The Book “Persepolis” By Marjane Satrapi Has Been Removed From The Pennsylvania School Curriculum

Persepolis is Satrapi’s graphic memoir about growing up in Iran and Austria during the Islamic Revolution. The book has won various honors since its release in two parts in 2000 and 2004, including multiple prizes at the Angoulême Festival in 2000, 2004, and 2005. Since its publication, it has been the subject of multiple challenges and bans, ranking #2 on the American Library Association’s list of Most Challenged Books for 2014 and #40 on the ALA’s list of Most Challenged Books from 2010 to 2019. The Comic Book Legal Defense Fund has used the book as a case study in censorship.

During a regular review last year, the Franklin Regional School District’s curriculum committee approved the teaching of Persepolis; a public review of the approved curriculum earlier this year prompted the complaints from parents, and a school board meeting last week included public debate about the book’s teaching. Several parents’ arguments for the book challenge are the following:

Carla Williamson of Murrysville said she had read “Persepolis” and supported its removal from the curriculum.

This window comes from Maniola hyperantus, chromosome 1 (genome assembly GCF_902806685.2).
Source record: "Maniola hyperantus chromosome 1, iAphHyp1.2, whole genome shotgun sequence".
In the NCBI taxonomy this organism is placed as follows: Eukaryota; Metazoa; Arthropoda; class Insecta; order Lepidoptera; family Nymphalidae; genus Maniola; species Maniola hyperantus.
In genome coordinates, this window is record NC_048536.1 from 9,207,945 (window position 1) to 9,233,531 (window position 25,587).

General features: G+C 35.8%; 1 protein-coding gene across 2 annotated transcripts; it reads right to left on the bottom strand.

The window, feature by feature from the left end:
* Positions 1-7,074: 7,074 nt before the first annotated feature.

“I was dismayed by the scenes of violence and torture,” Williamson said, before quoting a passage that included the F-word.

“Please excuse my foul language,” she said. “I don’t think it’s appropriate here, and I don’t think it’s appropriate in the classroom.”

Williamson said she believes the book “pushes a liberal ideology that does not belong in our school.”


Gretchen McGee of Murrysville said the covid-19 pandemic has brought parents into much closer contact with their children’s school curriculum, and that “there are underlying themes to a lot of what our children are being taught.”

McGee used examples from one of children’s school workbooks that explores a Black student who encounters racism from a white teacher, as well as a passage about a Chinese boy who is asked to disavow his father’s belief in communism.

There is a lot that doesn’t align with what we are teaching our children at home,” McGee said.

The controversy over Persepolis in the Franklin Region will continue, as the curriculum committee of the school district must now submit a recommendation to the school board on whether or not to teach the novel. There’s no information on when that may happen.

The following article is paraphrased from the following: Pennsylvania school district pulls Marjane Satrapi’s PERSEPOLIS from curriculum, Joe Grunenwald, 03/23/2022 4:00 pm,




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